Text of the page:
|Megalosaurus||The patriarch of the Sinclair family, Earl is the protagonist. He is a Megalosaurus and is depicted as being thick-headed and suggestible. Earl works as a Tree Pusher at the WESAYSO Development Corporation.|
|Francis Johanna "Fran" Phillips Sinclair||Jessica Walter||Mitchel Young Evans (Seasons 1–2)
Tony Sabin Prince (Seasons 2–4)
Pons Maar (occasionally)
|Allan Trautman||Allosaurus||The mother and homemaker of the Sinclair family. Fran is mentioned on the show as being an Allosaurus. On rare occasions, Fran wears fuzzy house slippers. Earl affectionately calls his wife "Frannie".|
|Robert Mark "Robbie" Sinclair||Jason Willinger||Leif Tilden||Steve Whitmire
Rob Mills (occasionally)
Julianne Buescher (eyes)
|Hypsilophodon||Earl and Fran's son and oldest child, he is a Hypsilophodon. Robbie stands out with his red varsity jacket and bright red sneakers.|
|Charlene Fiona Sinclair||Sally Struthers||Michelan Sisti
Star Townshend (occasionally)
Arlene Lorre (Season 1, episode 1 only)
|Bruce Lanoil||Protoceratops||Earl and Fran's only daughter and middle child, she is a Protoceratops. Charlene stands out by wearing sweaters, necklaces, and earrings.|
|Baby Sinclair||Kevin Clash||Terri Hardin (arms, Season 1–3)
Julianne Buescher (arms, Season 4)
|Kevin Clash (head & mouth)
John Kennedy (eyes)
|Megalosaurus||Earl and Fran's son and youngest child, he is a Megalosaurus as stated by Earl. In the episode "Out of the Frying Pan," Baby is shown as a Ceratosaurus. His legal name is Baby Sinclair, which was given to him by the Chief Elder. Baby is sarcastic and wisecracking. His favorite thing to do is to hit Earl on the head with a frying pan. His catch phrases are "I'm the baby. Gotta love me." and "Not the mama!". Earl will often call his youngest son "Junior".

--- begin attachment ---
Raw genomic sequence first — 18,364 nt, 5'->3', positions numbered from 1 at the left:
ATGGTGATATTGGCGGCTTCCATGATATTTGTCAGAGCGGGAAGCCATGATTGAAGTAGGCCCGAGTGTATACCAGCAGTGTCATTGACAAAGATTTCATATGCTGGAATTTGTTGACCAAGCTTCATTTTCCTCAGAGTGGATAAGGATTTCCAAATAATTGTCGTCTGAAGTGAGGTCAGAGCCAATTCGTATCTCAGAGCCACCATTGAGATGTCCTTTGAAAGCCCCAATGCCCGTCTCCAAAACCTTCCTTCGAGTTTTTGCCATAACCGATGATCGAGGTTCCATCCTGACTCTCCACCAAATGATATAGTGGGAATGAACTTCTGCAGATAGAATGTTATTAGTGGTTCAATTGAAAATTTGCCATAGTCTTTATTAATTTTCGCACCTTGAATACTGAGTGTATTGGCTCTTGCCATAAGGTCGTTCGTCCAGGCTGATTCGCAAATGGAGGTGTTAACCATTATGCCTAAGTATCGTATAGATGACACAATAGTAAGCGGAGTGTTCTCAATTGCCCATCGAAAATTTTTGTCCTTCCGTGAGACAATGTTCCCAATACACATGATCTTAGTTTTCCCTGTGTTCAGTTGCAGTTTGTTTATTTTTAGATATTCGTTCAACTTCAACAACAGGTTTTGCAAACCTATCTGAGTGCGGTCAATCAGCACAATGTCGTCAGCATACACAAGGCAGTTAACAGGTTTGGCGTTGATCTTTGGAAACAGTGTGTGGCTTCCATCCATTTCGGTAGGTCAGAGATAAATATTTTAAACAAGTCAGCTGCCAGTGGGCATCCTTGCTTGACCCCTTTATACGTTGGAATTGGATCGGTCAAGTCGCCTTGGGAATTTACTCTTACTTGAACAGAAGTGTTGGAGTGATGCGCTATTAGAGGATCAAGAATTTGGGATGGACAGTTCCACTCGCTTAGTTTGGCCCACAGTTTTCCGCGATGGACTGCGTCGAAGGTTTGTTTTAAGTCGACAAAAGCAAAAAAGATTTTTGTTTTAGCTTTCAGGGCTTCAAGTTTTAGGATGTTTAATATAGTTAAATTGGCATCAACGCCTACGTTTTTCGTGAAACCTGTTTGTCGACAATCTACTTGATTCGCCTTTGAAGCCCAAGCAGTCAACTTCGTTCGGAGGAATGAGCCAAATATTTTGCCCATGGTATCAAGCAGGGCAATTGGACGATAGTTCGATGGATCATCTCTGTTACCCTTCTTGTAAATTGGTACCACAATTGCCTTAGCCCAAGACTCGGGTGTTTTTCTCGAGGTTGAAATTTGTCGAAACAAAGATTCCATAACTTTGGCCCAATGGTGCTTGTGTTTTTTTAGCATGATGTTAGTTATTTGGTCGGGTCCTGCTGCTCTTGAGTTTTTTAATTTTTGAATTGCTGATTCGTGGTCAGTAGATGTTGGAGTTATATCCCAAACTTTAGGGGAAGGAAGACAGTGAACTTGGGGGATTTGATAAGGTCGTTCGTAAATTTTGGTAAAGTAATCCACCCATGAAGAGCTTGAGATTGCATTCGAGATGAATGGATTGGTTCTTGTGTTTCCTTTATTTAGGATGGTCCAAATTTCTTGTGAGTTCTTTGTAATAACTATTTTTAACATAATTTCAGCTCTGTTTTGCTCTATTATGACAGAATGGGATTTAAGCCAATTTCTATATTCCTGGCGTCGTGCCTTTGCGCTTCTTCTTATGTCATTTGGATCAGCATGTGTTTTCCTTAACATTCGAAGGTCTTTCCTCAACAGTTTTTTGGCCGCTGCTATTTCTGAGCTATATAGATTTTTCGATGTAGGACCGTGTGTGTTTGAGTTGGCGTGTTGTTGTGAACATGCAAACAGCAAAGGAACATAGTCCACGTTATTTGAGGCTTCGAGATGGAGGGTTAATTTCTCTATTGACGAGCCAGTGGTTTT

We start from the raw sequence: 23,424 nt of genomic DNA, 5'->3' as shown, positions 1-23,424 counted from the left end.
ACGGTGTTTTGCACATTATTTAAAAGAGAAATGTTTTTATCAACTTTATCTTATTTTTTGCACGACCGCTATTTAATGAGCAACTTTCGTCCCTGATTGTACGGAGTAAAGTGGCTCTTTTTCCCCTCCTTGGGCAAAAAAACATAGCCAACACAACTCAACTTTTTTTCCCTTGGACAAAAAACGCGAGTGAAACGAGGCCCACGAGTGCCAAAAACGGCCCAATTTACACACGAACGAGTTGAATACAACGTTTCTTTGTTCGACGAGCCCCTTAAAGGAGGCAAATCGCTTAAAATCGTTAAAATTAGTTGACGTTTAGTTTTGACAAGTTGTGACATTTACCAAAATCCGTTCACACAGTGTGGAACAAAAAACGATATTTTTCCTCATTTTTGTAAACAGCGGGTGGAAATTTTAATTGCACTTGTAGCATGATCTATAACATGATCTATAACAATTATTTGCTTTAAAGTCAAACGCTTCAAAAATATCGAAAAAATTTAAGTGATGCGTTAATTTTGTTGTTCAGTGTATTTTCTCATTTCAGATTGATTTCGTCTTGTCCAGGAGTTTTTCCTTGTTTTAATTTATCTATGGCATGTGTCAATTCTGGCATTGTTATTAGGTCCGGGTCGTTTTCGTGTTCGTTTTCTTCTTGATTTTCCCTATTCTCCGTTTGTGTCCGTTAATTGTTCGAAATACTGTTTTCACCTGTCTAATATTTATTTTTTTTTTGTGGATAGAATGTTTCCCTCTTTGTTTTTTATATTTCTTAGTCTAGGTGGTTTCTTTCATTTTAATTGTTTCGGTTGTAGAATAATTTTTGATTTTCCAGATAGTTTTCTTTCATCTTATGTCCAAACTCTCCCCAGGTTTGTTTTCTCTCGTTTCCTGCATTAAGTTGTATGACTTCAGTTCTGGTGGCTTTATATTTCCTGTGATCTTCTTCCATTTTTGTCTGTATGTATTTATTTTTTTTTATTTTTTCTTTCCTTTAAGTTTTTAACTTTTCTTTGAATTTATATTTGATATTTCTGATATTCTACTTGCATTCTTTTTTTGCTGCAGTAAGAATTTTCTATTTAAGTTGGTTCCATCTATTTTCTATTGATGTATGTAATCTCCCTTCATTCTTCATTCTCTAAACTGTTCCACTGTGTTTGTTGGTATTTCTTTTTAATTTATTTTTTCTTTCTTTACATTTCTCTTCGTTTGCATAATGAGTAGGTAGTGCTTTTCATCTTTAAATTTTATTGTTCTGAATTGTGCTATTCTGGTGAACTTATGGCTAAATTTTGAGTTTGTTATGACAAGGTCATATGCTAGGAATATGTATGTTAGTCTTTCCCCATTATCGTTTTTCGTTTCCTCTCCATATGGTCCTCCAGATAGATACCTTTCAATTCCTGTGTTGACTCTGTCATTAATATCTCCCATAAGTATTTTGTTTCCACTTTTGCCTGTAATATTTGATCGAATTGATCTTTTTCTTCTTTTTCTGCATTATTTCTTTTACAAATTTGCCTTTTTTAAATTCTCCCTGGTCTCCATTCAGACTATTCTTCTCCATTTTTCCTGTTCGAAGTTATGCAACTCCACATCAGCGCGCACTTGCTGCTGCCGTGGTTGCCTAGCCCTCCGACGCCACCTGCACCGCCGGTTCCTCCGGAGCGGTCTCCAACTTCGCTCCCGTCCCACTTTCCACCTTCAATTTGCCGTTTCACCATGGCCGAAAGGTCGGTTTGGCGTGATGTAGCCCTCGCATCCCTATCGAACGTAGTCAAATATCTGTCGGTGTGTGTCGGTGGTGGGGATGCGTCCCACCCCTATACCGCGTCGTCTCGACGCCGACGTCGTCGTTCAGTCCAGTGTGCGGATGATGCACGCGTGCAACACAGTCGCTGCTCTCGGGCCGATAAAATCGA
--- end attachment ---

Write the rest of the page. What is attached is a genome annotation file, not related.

Jacobs stated that the popularity of baby contributed to the network allowing the creators to run the show as they saw fit, stating: "As long as the Baby hit his father over the head with a pot, we could use that to hide anything."
|Ethyl Hinkleman Phillips||Florence Stanley||Brian Henson (seasons 1–2)
Rickey Boyd (seasons 3–4)
Kevin Clash (occasionally)
David Greenaway (occasionally)
Julianne Buescher (face, occasionally)
|Edmontonia||Ethyl is an Edmontonia who is Fran's mother, Earl's mother-in-law, and the maternal grandmother of Robbie, Charlene, and Baby. Ethyl comes to live with the Sinclairs, and is revealed to have a son named Stan (Fran's brother). Ethyl always wears house slippers and is wheel chair bound. Ethyl enjoys making fun of Earl and hitting him with her cane.|
|Roy Danger Hess||Sam McMurray||Pons Maar (body)
Julianne Buescher (arms)
|David Greenaway||Tyrannosaurus rex||Roy is Earl's co-worker at the WESAYSO Development Corporation and best friend. He is a dimwitted Tyrannosaurus who also has a brother named Roy.|
|Bradley P. "B.P." Richfield||Sherman Hemsley||Steve Whitmire
Rob Mills (occasionally)